This is the second commissioned poem by Vanessa Kisuule, Bristol City Poet.

Vanessa Kisuule

There’s been talk that carnival

Is dying – a cruel and common rumour

But carnival will humour non-believers

Cos carnival has claws and carnival has teeth

It’s a long line of dominoes

Cascading down the street

There’s an elder sat quietly in his room

He’s lost down memory lane

Humming a rocksteady tune

He still remembers the date

The skippety-skip of his heart

In 1968 – asking a pretty girl to dance

Radiant in her green dress

She smiled big and wide, of course she said yes

That was how new connections were discovered

On this special day strangers became friends and lovers

As songs from a far off island brought sunshine

To this one – carnival meant so much to so many

They never missed one –

It was a time for people to collide – a space to play

And room to breathe

Where you could revel in the chaos of community

Different cultures often crash into each other

Fighting to be loudest and proudest of the borough

But here we meet at a bridge

Where we take time to sit, lick the same morsels

Of food from our fingers, sling each other’s music

On our bones, the melodies linger

See the young ones jig their limbs to old school raga

Maybe a grandad’s swagger finds new heat

Under the flames of a 140 bpm grime beat

We combine these genres on all the stages

The perfect blend of spices marinading

When the speakers call, nothing else matters

A carefree spill of cacophonous chatter – cheeky

Backchat back and forth

Kids giggle and scatter – getting up to all sorts

The corners of the streets sizzle and hiss

A world’s palette answers with culinary bliss

Jamaica, Trini, Guyana, flavours big and bold

Floating over Denbigh Street and City Road

The legacy of yesteryear’s among us: look around

The ghosts of carnivals past dance through

The crowds – what would

They reckon to carnival’s changing face?

Would they be proud, distressed,

Would they recognise this place?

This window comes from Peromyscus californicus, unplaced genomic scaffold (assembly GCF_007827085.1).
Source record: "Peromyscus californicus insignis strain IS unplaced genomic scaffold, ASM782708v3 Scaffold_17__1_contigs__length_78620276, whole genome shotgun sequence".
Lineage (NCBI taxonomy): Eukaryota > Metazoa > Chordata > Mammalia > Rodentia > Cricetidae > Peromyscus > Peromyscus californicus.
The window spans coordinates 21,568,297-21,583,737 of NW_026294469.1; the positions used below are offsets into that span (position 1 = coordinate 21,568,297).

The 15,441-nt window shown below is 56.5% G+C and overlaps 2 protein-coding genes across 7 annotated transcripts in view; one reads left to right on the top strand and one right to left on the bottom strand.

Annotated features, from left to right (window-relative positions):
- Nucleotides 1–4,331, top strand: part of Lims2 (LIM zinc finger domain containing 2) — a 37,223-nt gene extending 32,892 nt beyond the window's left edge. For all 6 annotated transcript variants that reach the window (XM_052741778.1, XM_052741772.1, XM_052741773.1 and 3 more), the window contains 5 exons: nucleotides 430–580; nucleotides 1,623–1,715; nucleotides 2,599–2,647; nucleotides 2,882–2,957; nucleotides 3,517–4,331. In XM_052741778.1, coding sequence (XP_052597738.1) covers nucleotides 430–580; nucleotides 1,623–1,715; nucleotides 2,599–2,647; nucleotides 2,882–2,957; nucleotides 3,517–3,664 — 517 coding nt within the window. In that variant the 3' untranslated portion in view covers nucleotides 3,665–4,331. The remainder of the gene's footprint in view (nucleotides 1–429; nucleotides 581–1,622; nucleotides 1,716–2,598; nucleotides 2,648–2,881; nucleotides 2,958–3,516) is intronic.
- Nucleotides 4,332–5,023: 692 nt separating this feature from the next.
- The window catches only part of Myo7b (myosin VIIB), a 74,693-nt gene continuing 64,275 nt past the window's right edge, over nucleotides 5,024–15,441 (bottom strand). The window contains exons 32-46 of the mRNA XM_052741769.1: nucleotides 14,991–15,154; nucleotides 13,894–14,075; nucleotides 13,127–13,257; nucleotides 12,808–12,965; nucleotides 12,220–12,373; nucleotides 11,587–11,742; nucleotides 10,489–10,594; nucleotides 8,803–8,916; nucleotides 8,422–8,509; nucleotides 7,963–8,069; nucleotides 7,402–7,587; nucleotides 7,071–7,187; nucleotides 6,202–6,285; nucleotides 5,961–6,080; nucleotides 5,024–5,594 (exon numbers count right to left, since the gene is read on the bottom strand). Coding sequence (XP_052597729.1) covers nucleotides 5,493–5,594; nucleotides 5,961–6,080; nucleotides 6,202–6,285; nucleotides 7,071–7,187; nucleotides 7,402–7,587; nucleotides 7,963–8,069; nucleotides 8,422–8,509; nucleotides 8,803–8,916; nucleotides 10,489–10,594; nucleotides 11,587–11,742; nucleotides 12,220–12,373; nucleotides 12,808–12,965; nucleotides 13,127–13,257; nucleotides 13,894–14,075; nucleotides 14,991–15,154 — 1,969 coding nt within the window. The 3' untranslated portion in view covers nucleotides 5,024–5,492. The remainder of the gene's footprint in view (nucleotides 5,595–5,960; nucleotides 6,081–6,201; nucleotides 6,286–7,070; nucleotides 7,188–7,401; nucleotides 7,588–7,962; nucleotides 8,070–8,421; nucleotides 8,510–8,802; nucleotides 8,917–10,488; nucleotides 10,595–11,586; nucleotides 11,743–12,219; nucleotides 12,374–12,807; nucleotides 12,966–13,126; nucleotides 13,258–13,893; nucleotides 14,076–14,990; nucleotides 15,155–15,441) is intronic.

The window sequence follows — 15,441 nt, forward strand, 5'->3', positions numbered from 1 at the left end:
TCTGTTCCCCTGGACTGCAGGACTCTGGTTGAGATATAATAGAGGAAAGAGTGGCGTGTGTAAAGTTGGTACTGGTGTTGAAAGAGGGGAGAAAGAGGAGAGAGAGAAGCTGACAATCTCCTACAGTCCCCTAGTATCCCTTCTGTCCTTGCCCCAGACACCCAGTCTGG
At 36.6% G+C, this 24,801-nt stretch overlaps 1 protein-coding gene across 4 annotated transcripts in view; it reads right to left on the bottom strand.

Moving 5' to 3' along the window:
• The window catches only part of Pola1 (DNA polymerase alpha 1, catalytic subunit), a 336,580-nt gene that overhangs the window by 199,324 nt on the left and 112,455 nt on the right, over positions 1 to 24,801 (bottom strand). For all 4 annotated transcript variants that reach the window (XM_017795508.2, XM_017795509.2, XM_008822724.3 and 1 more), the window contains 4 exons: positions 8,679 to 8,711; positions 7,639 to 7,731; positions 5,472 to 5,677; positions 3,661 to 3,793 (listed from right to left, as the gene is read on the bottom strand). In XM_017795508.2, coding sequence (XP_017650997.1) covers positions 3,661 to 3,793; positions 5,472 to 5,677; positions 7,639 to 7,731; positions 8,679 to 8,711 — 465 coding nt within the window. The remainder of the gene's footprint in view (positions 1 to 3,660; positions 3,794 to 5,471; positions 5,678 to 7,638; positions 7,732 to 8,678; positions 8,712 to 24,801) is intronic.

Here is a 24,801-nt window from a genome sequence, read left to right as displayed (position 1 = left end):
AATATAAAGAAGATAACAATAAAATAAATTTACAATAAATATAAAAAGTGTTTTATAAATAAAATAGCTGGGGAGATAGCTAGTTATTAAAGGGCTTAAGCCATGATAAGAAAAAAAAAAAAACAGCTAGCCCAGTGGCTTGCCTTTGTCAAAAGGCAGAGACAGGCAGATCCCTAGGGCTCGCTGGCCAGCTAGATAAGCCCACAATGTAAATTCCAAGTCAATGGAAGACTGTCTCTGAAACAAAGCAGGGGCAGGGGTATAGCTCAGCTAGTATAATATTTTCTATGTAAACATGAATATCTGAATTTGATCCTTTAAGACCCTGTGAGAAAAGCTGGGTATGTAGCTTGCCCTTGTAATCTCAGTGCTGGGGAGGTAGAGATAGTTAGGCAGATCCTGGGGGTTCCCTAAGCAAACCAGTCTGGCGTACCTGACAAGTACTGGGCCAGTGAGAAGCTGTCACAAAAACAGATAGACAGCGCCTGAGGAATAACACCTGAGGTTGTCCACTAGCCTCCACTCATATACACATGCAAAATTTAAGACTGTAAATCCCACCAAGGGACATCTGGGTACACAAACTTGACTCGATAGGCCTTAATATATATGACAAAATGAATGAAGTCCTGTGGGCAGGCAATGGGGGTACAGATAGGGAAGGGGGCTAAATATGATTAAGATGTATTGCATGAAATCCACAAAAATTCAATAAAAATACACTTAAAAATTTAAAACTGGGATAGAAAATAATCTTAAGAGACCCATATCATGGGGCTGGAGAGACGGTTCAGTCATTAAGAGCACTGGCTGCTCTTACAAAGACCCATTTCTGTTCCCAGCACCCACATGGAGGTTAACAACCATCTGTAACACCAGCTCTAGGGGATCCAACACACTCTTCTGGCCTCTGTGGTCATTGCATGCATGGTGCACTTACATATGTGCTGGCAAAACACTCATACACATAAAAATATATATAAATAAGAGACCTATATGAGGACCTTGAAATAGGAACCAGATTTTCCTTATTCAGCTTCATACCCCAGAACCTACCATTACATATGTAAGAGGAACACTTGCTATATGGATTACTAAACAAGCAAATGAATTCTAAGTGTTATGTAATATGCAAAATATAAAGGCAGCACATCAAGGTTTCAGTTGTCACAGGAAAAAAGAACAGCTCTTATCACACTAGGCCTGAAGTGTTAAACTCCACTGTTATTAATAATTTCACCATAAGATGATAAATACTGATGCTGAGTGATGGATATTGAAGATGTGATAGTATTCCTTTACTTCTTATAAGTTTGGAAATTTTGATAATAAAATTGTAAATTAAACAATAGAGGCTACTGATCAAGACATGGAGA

We can only wonder – as

Airhorns pierce our ears and beats rumble like thunder

Rum-soaked rhythms writhing through us

These streets that have changed so much

From the rough ones of the Windrush

A sombre hush fills some people’s hearts

They miss the glory days – they feel too

Many things have changed

But perhaps a new age is coming through

One that we can shape and make our own

In a world that teaches us to keep our distance

To fear foreigners, fear change, fear time, fear difference

Old ways of distrust won’t hold a claim to us

Our kids play double dutch

In the same streets dismissed as dangerous

Tumbling out of tower blocks and locked doors

Where there’s no shared language, that’s what smiles were made for

We have many challenges – time to fight it or face it

Carnival is here, carnival is now, carnival is what we make it

It’s not about councils or corporations

Crushed cans of Red stripe underfoot, a mess,

A crush, a rush of red-eyed ravers defiling our city

This was lovingly built by committees who cared

Carnival is a heritage that trails through the air

Like BBQ fumes – we smell it, we see it, we feel it

This was how our ancestors

Grew home from the soil of colonial sin

So come sit, chill, dance, revel in it all

The feathers, the dancers and all the food stalls

The kids in their costumes and their parents

Dancing like its 68

Take a slice of the past and a piece of the future

Serve them both up on the same plate

This celebration was born in defiance of defeat

And so it will remain – this is not a sleeping beast

Carnival has claws. Carnival has teeth

 

Photo: @JonCraig_Photos 07778606070

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